So, as we see, once more, the myth of Atlantis did not originate in Greece or even in Egypt, but in the Hindu myths and religious imagery. These are told in detail in epic traditions such as those of the Ramayana and the Mahabharata, the greatest sagas ever written. More than charming initiatic novels, these sagas of the Hindus, and so their many traditions, are indeed Sacred History, concerning real persons and real events that took place in the dawn of times, when Mankind still lived in the Garden of Eden, the true site of Atlantis.


20 The word "pylon" has, in English, a somewhat confusing etymology. Webster gives: 1) a gateway; 2) a truncated pyramid or two of these serving as a gateway to an Egyptian temple; 3) any slender, towering structure flanking an entranceway. In Greek, pylos means "door", "gateway"; whereas pylon means "threshold", "vestibule". It seems that the second etym evolved somewhat mistakenly, from an association with the idea of pillar (Latin pila), itself confused with pyloros ("gatekeeper" and, hence, "jamb" or "pylon"). We use the word in the Greek sense of "gateway", and call the two huge pyramidal jambs characteristic of Egyptian temples by the name of "pillars".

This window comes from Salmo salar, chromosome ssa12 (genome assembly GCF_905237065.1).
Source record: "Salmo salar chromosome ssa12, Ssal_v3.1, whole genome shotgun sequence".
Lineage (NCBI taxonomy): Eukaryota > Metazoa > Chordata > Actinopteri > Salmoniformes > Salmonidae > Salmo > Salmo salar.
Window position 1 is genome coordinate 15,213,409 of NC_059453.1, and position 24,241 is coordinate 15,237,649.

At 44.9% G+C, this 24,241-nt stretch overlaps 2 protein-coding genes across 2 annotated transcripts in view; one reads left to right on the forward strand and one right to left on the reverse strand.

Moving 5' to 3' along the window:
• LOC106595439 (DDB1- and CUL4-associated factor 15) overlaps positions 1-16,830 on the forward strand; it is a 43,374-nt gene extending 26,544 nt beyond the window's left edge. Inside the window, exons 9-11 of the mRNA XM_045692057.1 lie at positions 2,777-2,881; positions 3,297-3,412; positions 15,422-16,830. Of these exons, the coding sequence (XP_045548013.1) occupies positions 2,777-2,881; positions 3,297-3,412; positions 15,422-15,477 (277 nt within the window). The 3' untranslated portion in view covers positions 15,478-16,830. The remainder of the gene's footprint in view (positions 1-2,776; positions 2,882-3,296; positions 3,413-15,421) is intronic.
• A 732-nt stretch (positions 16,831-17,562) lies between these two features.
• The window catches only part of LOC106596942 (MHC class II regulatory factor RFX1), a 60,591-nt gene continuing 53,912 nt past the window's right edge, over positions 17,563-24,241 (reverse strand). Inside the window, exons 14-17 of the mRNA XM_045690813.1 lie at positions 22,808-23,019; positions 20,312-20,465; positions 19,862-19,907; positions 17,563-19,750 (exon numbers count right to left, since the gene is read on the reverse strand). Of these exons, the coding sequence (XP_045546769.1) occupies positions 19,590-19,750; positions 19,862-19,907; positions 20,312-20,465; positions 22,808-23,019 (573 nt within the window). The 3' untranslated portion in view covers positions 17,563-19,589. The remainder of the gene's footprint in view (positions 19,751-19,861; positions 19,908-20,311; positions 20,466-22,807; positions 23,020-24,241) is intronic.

21 Jachin and Boaz mean, respectively, "Erected by Jahveh" and "Strong". The etym of "Strong" recalls the usual name of Herakles as Bias ("the Strong One"), as well as that of his Indian archetype, Bala (or Balarama = "the Strong One" or "the Strong Dark One"). Other authorities interpret the name of Jachin as meaning "Foundation", a word that seems to be an esoteric reference to Sutala (or Atala), the destroyed Paradise of the Hindus. Atala is truly the archetype of Atlantis and its name means "Foundation" (Sutala) or "Foundered" (Atala) in Sanskrit.